Migrating to Linux (Again)

I’m no stranger to Linux. I’ve run numerous distributions since about 1995, even venturing into BSD territory, running FreeBSD and some other Berkeley variants. I’ve also used Linux quite a bit in my professional life for servers. However, I’ve never made the jump to using it as my primary desktop operating system at home; it’s always been a novelty to play with and never a desktop workhorse that I would use to actually get things done.

Linux Mint is a Linux distribution that has become more popular recently. It’s based on the venerable Ubuntu distribution and appears to be taking some market share from Ubuntu. Ubuntu in my opinion went off the tracks with its migration to the Unity desktop.  For the first time recently I hit a brick wall trying to install the latest Ubuntu within a virtual machine.  While Ubuntu was quite polished and arguably had the best usability in the Linux world, I still felt that I was often fighting the operating system to make it work.

ScreenshotLinux Mint seems to have taken care of those issues. Last night I made the plunge and partitioned off some space on my hard disk and installed it so I could dual boot between Windows and Linux. The installation went extremely well and within two hours I was able to browse the web, play videos and hear sound, send email, work on Kicad schematics, compile Arduino code, open Excel and Word docs, do my banking with the same program I used on Windows, and I had amateur radio logging and digital programs installed. The only speed bump was getting my wireless working. I was able to fix that in five minutes after Googling and finding one command line to run. On previous distributions, items like this would take hours to resolve and there would be several of them to deal with. For the first time I feel I have something equivalent to what I had on Windows, and it doesn’t look goofy and didn’t require days of tweaking with arcane command line syntax to make it acceptable. The browser actually renders things like they look on Windows. You install a program and it actually appears in the menu. Quite simply, Linux Mint isn’t a compromise like previous desktop installations.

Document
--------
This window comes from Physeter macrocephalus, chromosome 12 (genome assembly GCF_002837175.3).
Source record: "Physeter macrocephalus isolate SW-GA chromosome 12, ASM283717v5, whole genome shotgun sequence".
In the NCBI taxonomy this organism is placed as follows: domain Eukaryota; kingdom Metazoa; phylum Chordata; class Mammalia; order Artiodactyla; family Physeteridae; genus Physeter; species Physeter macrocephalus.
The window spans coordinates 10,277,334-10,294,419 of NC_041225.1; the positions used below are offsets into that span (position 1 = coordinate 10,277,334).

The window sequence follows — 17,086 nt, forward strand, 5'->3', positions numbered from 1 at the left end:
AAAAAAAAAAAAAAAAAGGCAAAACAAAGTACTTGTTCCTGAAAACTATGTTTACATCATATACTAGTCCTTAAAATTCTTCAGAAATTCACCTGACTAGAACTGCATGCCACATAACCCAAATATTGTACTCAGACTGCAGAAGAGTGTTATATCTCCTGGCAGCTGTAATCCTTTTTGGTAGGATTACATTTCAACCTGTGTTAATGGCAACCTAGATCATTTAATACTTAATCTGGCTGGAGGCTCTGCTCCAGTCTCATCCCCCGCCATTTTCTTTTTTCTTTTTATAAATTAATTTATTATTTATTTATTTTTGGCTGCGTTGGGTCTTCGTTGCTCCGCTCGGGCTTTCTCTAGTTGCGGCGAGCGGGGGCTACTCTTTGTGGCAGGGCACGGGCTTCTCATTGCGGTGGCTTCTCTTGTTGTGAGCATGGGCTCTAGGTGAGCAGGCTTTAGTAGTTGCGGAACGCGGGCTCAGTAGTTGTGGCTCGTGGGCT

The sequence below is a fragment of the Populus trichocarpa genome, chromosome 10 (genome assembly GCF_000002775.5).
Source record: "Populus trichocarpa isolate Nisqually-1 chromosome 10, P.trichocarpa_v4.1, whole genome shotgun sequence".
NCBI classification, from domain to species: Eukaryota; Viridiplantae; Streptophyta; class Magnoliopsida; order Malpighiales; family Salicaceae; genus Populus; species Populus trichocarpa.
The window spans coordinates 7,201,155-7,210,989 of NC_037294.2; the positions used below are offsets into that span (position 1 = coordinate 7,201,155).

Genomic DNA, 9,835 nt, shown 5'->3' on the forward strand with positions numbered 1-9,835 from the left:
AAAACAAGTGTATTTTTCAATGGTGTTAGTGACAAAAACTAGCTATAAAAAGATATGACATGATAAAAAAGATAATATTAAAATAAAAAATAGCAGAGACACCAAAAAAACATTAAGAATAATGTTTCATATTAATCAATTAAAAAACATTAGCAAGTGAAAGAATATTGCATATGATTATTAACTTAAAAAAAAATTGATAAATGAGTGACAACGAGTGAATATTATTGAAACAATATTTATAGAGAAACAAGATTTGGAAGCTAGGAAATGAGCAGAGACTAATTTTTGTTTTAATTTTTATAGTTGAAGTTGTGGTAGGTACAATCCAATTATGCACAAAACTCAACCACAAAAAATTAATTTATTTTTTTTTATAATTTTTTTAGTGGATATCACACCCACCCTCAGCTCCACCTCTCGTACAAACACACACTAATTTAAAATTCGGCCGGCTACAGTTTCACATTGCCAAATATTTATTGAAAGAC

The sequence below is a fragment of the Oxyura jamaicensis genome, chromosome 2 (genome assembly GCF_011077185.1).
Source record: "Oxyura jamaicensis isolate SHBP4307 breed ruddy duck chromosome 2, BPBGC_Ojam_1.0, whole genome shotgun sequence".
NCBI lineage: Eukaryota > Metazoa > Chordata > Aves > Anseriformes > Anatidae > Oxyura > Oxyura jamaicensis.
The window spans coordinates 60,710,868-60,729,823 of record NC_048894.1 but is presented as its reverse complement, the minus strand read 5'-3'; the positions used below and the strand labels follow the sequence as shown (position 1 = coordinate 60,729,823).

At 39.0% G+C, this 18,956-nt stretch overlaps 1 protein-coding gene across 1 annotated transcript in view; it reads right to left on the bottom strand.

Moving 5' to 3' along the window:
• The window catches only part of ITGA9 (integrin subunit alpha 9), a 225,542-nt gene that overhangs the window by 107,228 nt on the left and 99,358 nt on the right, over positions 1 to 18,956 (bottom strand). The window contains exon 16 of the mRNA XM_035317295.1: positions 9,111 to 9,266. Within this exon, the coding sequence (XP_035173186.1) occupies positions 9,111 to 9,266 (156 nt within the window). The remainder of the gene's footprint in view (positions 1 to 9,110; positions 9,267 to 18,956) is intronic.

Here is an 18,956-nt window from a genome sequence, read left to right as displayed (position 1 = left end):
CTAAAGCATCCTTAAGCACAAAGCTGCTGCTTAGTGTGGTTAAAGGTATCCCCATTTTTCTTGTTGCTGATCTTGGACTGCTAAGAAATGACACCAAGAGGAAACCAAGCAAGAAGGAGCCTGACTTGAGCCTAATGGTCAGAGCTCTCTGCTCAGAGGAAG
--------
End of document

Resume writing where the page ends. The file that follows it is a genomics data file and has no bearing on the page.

I’ve often complained about the state of amateur radio open source software. I stand by my previous statements as I think we still don’t have a suite of amateur radio open source software that compares with offerings in Windows, mainly in the areas of logging and contest programs. However, CQRLog has evolved quite a bit and I’ve decided to take a more minimalist approach and see if I can make it work. I still think Ham Radio Deluxe is the gold standard, but lately I’ve become annoyed with its bloat and the commercialization and marketing of it.

I’m still keeping my Windows partition, mainly to run one particular contest program and store my documents (which I access from Linux), but I may eventually run Virtual Box on Linux and have a small Windows installation virtualized to run the contest program rather than booting back into Linux.

Will this be the time I finally run my shack on Linux?  I hope.